Anyway, Ally, Tracey and I are on the train from Münster to Amsterdam. I know. "Where's Münster?" And that's just it. Yesterday we headed out from Berlin, headed for Amsterdam, and the winds and rain was so bad - I guess they even gave the storm a name, Polly, that all trains were cancelled in the Netherlands. So the day had started with no intention of every visiting Münster, not yesterday or really ever in my life. But it was quite a revelation.
So when the announcement came over the intercom on the train, Ally's ears perked up and the German gentleman sitting next to me in our first class compartment said "toll" sarcastically and translated for us. All of the trains would be stopping at the border at Bad Bentheim. The couple told us that Bad Bentheim was very small and they recommended that we stop at Münster. So I'm glad for that part of the recommendation - he even said there was a hotel across the street from the train station but Tracey got on the computer and search and did her thing - found restaurants, coffee and most wonderfully, I really nice hotel called Mövenpick to stay at.
So we disembarked at Münster and I was feeling unsettled but Ally didn't wanted to deal with the DB clerks about the train change on an empty stomach so we hopped the bus for one stop and wheeled our carry-ons for a block or two to an Indian restaurant called Indian Ocean. We were the first people there and they had set our a quite passable classic Indian lunch buffet. The whole scene was very homey and vegetarian friendly. I had cauliflower, a red curry with potatoes and a yellow dal plus we ordered garlic naan which was fresh and warm and drizzled with ghee and mango lassis. The waiter was a young man in his early twenties who spoke excellent English. He had a tattoo of a Sanskrit phrase on his neck and when I paid I asked him what it said. "Beyond the physical." I instinctively pranaamed and warmth and connection passed between us, I had touched something important to him; yoga without borders.
Tracey asked if we should get coffee first but I was feeling unsettled - "what are we doing here kids?" so we headed back to the train station to figure out the tickets. Ally did a heckuva job talking to the clerk, and got our tickets chanced to today without charge. I didn't want to be sitting at coffee later, unsettled, not knowing if we maybe could have caught a train today so I spoke up and asked "Eine Frage" -. Was so glad I did. Partially because I'm so self-conscious about such things but also because I didn't want to be thinking about it later. Like I said. The result was surprising/not surprising. He slowed down and showed me the only option - four different supposed transfers. It's my suspicion that people appreciate it when you make an effort. I've noticed when I ask "how do you say this ... in Dutch, or "auf Deutsch" people respond positively.
I also had fun telling the guard at the Maritime Museum that we were from New Jersey - you know, like the Sopranos. The guy then said "Steven Van Zandt is in that show" which it strikes me now is a Dutch name. Huh. Never know how your pop culture references are going to overlap with people from across the oceans. Walking to dinner with guys after a meeting in New Zealand and a guy points out the name of restaurant that reminds him of a Zappa song. At any rate.
We went to this place for coffee called Roestr that was beyond solid. After that, we caught a bus and it took us around a lake to a hotel where Tracey had booked a suite. The hotel was called Mövenpick and apparently it is a Suisse company? And it def had the Swiss attention to detail. And it all ended being exactly what Dr. Jung ordered. We got to chill out and go to the gym - did a couple km on the stairmaster and sweated out some toxic details. After taking a shower and watching some Deutsche Fernsehen w Ally - so gratifying that she can actually understand the conversation and commentary - she's definitely outstripped my knowledge, and thank God, since that's what she's doing in Germany.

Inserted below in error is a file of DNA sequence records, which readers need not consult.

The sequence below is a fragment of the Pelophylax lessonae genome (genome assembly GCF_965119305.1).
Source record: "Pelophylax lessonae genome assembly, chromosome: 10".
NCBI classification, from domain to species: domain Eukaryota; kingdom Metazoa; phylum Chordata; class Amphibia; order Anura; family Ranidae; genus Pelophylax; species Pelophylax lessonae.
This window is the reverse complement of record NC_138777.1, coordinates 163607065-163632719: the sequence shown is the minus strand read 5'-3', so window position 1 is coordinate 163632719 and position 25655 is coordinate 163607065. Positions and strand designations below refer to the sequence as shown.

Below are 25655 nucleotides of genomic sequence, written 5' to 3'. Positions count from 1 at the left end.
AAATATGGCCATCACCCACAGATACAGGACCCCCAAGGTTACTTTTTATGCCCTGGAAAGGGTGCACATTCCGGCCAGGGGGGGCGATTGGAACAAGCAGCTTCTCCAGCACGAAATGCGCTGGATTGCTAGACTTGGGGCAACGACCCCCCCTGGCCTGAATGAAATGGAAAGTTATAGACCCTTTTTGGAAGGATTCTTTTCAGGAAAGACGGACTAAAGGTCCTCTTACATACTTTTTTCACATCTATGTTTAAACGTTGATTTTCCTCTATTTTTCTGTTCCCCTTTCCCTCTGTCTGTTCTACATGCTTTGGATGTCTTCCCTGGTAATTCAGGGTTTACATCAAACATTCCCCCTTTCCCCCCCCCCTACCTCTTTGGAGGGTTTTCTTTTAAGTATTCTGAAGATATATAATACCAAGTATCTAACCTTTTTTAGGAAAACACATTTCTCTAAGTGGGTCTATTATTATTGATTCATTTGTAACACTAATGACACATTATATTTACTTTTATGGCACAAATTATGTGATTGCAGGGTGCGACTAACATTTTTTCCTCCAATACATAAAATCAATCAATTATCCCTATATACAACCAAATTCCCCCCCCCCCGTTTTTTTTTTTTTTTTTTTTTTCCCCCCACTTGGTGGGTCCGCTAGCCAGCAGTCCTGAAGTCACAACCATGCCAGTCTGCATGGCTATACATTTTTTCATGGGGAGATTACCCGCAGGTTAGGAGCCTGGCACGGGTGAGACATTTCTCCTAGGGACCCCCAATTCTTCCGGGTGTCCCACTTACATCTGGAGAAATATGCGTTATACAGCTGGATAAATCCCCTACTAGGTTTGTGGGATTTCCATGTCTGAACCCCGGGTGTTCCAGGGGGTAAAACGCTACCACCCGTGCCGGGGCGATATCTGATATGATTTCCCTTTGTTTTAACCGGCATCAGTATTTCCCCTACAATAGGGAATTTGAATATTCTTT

After we chilled a bit we walked along the most idyllic street filled with bikes. You've never seen so many bikes! Apparently Muenster is the bike capitol of Germany. Maybe the world. there are 500,000 bikes in Muenster and only 300,000 inhabitants. My kind of place. So we walked along the lake and into the old town and ate at the best healthy restaurant ever -
Krawummel. I'll even throw a hotlink in here Krawummel.
Veggie burgers but with actually vegetables. I had a salad with sliced vege Gyro/doner on top. Was amazing. I'd eat like that 4 days a week if I could. Even the sodas are amazing. I had a rhubarb soda - that had actual fruit in it, and less sugar than a glass of orange juice. Their sodas are more like a Sprintzer - if I could drink sodas like that, I'd do it all the time.
After dinner we walked around town and found this old Gothic Cathedral that I think probably had bats to go along with the gargoyles in the Belfry. And ghosts. There were actually 3 cages attached to tower high above that the remains of three anabaptist rebels had been left in, sometime in the 1500's.
But well other than that, the town was absolutely idyllic. Felt like a movie set, Ally said more than once. Everyone riding bikes, everyone healthy and young. The trees, the lake.
And the perfect break between two tourist tramped huge wonderful urban centers.
Things are starting to look more industrial on our trip. We are getting closer to Amsterdam. This is going to be really fun.
Now we're in Amsterdam. The place we are staying is so amazing. The furnishings are like a modern art gallery. Top floor of a house overlooking a canal – the Kreizer-somting 582. (I can always remember numbers better than names.)